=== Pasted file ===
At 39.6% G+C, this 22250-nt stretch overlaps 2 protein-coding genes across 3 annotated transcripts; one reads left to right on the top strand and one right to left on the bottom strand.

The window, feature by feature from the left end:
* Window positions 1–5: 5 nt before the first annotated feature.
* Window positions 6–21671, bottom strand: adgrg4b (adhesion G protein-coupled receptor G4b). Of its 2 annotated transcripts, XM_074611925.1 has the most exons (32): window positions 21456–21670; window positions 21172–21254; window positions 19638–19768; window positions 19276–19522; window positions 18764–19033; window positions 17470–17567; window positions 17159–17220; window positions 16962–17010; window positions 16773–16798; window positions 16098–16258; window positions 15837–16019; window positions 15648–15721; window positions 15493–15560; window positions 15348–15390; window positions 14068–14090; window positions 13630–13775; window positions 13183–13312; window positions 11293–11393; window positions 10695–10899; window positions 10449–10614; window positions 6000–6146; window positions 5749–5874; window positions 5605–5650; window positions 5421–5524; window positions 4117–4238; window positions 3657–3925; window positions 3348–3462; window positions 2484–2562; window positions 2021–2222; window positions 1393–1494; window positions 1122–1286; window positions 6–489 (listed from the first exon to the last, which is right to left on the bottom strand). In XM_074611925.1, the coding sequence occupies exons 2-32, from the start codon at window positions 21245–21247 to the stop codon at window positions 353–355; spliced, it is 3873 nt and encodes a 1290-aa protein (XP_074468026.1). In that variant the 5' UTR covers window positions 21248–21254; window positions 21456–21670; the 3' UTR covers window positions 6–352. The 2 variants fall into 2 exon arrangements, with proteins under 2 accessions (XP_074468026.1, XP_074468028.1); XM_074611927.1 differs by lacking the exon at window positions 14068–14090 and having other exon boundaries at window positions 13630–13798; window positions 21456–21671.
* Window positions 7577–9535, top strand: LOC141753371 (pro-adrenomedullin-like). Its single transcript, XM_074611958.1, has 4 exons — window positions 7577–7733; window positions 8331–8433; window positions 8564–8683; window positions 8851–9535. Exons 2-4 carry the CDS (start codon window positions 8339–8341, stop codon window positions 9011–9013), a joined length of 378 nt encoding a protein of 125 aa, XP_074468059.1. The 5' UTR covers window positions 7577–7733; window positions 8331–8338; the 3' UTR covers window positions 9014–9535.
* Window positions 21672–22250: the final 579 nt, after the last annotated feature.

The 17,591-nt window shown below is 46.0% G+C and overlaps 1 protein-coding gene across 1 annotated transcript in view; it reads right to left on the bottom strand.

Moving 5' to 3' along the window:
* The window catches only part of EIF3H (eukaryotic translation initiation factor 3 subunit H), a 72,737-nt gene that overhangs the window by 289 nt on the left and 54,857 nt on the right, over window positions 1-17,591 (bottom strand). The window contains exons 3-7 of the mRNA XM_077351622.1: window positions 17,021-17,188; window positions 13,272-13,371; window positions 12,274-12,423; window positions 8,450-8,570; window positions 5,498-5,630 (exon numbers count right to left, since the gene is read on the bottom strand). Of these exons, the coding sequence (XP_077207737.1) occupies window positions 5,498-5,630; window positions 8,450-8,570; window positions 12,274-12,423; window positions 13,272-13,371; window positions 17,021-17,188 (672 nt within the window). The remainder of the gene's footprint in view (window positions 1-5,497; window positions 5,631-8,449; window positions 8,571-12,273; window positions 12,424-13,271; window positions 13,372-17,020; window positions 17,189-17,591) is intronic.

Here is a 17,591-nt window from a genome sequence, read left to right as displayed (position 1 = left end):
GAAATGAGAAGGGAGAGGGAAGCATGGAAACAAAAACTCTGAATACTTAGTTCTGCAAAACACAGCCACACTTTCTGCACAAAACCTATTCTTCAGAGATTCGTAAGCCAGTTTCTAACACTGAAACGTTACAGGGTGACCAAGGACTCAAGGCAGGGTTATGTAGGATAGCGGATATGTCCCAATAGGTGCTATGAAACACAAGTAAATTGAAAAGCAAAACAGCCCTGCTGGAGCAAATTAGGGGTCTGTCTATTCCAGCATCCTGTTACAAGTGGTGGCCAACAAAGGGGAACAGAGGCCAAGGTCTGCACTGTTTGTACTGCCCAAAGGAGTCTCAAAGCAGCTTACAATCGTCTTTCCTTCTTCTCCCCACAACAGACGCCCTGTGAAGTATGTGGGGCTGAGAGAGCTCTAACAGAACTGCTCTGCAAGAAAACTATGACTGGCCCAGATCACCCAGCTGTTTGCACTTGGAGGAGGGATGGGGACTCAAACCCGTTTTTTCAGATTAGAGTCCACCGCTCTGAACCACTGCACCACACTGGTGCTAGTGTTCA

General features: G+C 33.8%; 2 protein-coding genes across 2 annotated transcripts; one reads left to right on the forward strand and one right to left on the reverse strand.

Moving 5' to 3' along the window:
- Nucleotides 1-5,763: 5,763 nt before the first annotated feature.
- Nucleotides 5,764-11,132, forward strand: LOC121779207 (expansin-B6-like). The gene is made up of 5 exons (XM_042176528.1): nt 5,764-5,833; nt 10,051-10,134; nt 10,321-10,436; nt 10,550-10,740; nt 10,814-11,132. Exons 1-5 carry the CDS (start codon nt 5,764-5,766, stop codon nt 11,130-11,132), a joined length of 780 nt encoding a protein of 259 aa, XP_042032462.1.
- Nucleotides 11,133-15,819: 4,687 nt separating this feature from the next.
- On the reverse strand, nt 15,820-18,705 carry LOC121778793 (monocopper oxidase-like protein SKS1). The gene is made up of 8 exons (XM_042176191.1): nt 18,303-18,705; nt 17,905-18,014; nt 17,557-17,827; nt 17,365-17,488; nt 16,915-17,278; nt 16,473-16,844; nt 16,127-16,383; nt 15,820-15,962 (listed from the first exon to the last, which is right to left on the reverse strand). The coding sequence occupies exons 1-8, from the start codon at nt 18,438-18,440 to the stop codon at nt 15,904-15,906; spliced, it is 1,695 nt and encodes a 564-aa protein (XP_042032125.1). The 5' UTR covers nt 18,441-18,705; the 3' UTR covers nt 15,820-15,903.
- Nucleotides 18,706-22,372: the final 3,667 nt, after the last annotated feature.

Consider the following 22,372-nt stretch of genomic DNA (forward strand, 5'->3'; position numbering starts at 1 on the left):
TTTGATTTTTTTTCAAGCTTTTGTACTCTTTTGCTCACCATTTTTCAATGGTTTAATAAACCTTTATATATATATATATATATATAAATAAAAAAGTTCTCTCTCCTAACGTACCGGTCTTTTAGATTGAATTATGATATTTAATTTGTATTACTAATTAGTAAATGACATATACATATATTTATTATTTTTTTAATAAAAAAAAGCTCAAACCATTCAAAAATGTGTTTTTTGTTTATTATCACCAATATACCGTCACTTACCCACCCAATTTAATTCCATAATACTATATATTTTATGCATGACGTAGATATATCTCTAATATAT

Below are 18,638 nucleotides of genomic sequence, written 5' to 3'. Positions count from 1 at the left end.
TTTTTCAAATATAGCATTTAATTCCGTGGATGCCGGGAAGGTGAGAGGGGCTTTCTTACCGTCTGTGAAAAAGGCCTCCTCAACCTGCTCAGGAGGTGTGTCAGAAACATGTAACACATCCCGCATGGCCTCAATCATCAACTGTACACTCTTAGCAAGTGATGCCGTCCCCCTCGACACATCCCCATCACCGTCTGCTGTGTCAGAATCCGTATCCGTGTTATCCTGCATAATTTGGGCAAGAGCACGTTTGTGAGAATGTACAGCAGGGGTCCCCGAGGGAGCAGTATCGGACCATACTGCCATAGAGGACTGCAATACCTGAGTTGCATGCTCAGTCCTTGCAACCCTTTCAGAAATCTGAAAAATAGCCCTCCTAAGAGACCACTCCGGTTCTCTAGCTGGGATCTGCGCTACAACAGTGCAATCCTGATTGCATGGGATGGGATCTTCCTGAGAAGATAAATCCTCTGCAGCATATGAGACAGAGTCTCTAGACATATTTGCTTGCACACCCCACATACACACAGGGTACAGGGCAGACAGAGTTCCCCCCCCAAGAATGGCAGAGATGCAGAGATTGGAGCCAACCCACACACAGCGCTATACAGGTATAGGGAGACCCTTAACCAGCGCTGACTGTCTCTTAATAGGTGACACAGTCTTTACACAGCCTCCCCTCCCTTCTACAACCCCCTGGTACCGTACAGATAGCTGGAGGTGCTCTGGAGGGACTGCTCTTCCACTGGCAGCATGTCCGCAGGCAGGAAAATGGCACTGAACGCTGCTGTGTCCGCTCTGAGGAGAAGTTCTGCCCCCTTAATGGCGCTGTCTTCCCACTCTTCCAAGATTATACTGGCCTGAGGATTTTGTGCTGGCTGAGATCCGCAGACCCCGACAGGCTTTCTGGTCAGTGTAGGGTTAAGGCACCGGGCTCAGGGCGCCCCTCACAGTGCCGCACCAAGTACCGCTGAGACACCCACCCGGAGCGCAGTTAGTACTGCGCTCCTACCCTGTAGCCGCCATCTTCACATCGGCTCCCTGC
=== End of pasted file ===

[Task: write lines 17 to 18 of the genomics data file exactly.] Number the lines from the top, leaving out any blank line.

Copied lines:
- On the reverse strand, nt 15,820-18,705 carry LOC121778793 (monocopper oxidase-like protein SKS1). The gene is made up of 8 exons (XM_042176191.1): nt 18,303-18,705; nt 17,905-18,014; nt 17,557-17,827; nt 17,365-17,488; nt 16,915-17,278; nt 16,473-16,844; nt 16,127-16,383; nt 15,820-15,962 (listed from the first exon to the last, which is right to left on the reverse strand). The coding sequence occupies exons 1-8, from the start codon at nt 18,438-18,440 to the stop codon at nt 15,904-15,906; spliced, it is 1,695 nt and encodes a 564-aa protein (XP_042032125.1). The 5' UTR covers nt 18,441-18,705; the 3' UTR covers nt 15,820-15,903.
- Nucleotides 18,706-22,372: the final 3,667 nt, after the last annotated feature.